by Captain Robert Cubby (retired)
Jersey City (NJ) Police Department
Once again, we hear about another officer killed in the line of duty. We mourn the loss of Police Officer Randolph Holder of the New York City Police Department whose end of watch was October 20, 2015. May he rest in peace.
I have attended too many police funerals in my career. Two of the funerals that I attended, I was personally involved with the case and was there when the officer died. Continue reading “Hiding in Plain Sight”→
The following interview took place on Oct 26th, 2014 between Maryanne Pope (Constable John Petropoulos’ widow and author of the Crossing the Line blog series) and Rick Gardner, who was John’s Sergeant and close friend at the time of his death. [Calgary Police Service Recruit Class #117: Constable John Petropoulos (centre) of above photo]
Maryanne: What impacts – emotional, psychological, spiritual and physical – did John’s death have on you personally?
Rick: Emotionally, John’s death hit me really hard. When John went into that building, I was there. I was the supervisor and John ended up getting injured on my watch. John wasn’t just a colleague, he was a good friend. I had golfed with him 7 or 8 times that year. I had renovated his bathroom. We had a professional and personal relationship – and I had got to know John better than many.
The above photo was taken in Edmonton, Alberta on Sunday September 29th, 2013, at the annual Alberta Peace and Police Officer’s Memorial Service. Since the service that year fell on the actual 13th anniversary of John’s death, he was the officer highlighted. From left to right are: Cliff O’Brien (Calgary Police Service), me, Joel Matthews (Calgary Police Service) and Glenn Laird (Calgary Police Service).
It was a powerful service. As such, I look like I’d just been through the wringer – because I had.
This is the seventh in a series of ten articles.
Visit Maryanne’s page on this blog for additional articles
Moments before this photo was taken, I had spoken to the media about why public memorials such as this are so important – both for the family & friends of the fallen officer, as well as for the thousands of living officers who put their lives on the line on a daily basis…and their loved ones who hope to God they never get the call I did. Continue reading “In the Line of Duty”→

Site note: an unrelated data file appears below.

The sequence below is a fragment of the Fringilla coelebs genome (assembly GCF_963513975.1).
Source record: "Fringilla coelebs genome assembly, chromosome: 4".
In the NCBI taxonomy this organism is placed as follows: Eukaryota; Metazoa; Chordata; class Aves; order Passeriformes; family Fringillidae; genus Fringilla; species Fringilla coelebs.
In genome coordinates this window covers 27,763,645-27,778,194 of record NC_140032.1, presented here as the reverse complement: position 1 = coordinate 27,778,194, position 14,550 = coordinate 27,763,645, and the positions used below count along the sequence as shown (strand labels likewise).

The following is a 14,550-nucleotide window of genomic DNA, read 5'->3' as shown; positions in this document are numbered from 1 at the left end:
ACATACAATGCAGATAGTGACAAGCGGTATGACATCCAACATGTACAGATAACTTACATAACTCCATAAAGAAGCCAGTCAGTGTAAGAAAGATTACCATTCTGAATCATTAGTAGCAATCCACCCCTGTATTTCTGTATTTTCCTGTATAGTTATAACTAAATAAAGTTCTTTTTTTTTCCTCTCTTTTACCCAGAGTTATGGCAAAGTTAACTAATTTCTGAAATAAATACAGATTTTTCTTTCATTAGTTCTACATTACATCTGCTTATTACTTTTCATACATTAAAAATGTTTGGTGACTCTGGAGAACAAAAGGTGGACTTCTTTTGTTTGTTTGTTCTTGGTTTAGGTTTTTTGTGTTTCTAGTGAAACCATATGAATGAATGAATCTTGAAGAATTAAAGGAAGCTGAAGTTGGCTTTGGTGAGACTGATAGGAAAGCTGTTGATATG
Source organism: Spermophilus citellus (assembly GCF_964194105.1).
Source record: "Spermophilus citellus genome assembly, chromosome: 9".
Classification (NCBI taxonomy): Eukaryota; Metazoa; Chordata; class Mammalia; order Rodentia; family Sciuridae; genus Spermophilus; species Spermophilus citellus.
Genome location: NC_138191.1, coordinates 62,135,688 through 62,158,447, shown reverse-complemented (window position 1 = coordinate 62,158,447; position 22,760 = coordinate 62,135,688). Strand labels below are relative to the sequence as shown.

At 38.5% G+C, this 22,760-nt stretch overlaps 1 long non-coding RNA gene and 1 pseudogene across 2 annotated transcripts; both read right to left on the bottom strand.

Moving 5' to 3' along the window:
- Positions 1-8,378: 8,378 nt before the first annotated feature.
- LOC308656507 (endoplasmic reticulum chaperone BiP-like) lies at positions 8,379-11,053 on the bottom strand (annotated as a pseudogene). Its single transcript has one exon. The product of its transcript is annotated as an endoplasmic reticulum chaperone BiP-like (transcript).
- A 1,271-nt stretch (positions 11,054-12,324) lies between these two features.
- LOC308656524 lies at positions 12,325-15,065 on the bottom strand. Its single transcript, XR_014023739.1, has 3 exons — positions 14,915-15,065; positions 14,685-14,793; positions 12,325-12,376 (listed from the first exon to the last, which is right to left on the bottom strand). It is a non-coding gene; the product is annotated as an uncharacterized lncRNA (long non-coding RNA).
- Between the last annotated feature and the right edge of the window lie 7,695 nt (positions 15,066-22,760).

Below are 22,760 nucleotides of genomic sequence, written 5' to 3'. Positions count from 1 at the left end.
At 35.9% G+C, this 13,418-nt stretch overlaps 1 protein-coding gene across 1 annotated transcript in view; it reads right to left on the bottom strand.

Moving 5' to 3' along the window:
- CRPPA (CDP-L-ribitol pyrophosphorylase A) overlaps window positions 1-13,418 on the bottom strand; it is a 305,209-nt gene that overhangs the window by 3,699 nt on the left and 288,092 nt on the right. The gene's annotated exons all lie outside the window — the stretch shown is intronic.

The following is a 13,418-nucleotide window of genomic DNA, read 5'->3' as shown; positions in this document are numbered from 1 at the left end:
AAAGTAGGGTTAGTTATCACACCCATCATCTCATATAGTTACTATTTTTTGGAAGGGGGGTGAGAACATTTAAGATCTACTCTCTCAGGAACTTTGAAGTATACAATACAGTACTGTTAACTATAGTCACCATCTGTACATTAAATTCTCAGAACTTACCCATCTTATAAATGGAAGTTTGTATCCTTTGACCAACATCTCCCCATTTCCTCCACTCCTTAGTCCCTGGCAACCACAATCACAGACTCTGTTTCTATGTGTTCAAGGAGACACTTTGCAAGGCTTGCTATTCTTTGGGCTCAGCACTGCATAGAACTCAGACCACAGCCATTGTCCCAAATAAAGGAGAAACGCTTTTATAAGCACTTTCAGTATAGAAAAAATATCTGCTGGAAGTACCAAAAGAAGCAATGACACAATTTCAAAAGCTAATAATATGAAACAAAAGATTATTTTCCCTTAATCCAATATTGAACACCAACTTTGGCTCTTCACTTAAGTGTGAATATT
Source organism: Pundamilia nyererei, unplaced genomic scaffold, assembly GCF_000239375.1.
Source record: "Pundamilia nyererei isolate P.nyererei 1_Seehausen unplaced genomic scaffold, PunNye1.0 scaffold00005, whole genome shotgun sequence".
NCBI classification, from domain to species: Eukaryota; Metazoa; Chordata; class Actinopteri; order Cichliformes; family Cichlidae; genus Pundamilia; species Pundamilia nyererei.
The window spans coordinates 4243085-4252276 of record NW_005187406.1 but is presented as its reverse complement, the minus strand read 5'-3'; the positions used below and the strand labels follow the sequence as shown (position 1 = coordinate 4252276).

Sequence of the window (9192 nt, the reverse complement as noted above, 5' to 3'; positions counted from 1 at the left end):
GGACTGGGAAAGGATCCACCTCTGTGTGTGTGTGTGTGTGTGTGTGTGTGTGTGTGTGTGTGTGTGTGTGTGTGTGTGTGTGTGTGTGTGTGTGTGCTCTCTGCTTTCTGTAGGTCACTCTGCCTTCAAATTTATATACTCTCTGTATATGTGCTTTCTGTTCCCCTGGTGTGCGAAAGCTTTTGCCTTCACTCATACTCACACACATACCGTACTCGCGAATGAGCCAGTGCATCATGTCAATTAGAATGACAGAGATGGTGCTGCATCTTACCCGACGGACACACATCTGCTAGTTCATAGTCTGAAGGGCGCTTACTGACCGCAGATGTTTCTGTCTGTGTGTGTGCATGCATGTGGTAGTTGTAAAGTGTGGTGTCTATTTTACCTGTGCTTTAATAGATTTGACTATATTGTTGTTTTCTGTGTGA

When I was back in my hometown of Calgary, Alberta in May 2011, I met up with Darren, the police officer who was with my husband, John, the night he died in September 2000. Darren was the K-9 officer who went into the warehouse with John, also a police officer, to investigate a break and enter complaint.
When Darren first arrived at the warehouse, he’d found John and his partner, Lil, their Sergeant, Rick, and several other team mates waiting for him in the parking lot.
Darren got out of his vehicle, pointed straight at John and said, “You — let’s go!”
Darren chose John because he’d personally trained John in recruit class how to safely and effectively search buildings. Darren had to choose someone and John was it. So in they went.
I was sitting in my marked West Palm Beach police car, X-291, in the 3300 block of Village Boulevard. I was working on the new Telestaff system, getting familiar with this state of the art software. I had all my windows down on the car, a very calming and strong breeze came through. As the wind struck me, I closed my eyes and took in the comforting breeze. At that point, I was calm and felt at peace.
I heard, directly behind me, a sound like a freight train slamming the brakes and the sound of iron hitting iron. With sounds of screaming horror. I exited the cruiser and started toward the chaos. Officer Rebholz was screaming into the radio, “10-18. 18. 18. Officer down, medics 10-18”!!!!!!!! I passed him in my cruiser as he was yelling at traffic. I drove past him and noticed a white pickup truck had a motorbike pinned to the guardrail. I exited my car, went to the trunk and deployed two trauma kit bags and an ambo bag. I got all bags operational and ready to go.
There were two officers on scene talking to Officer Bruce St. Lureant. Bruce was lying with his back facing northbound, his lower torso west, and his head was facing south on I-95, under the wreckage and alone! I told the other officer where the trauma bags were and that they were ready to go. Continue reading “Not Today, Brother, Not on My Watch”→